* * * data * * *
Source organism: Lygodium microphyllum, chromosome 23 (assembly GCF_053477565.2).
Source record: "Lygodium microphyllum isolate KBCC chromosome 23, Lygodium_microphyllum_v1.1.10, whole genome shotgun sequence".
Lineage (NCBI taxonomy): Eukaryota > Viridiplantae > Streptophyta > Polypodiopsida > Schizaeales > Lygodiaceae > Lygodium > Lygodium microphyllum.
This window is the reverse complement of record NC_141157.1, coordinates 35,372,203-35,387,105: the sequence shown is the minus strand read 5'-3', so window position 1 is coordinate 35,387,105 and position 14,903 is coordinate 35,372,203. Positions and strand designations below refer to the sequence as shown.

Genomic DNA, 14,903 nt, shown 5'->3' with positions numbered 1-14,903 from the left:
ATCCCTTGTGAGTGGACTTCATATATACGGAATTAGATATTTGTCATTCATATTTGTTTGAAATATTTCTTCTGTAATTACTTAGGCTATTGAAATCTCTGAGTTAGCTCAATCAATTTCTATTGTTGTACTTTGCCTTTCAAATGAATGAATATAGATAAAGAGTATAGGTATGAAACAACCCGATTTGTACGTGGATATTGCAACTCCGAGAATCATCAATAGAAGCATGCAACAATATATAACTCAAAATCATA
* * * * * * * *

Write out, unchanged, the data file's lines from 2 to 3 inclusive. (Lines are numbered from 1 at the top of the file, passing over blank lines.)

Source record: "Lygodium microphyllum isolate KBCC chromosome 23, Lygodium_microphyllum_v1.1.10, whole genome shotgun sequence".
Lineage (NCBI taxonomy): Eukaryota > Viridiplantae > Streptophyta > Polypodiopsida > Schizaeales > Lygodiaceae > Lygodium > Lygodium microphyllum.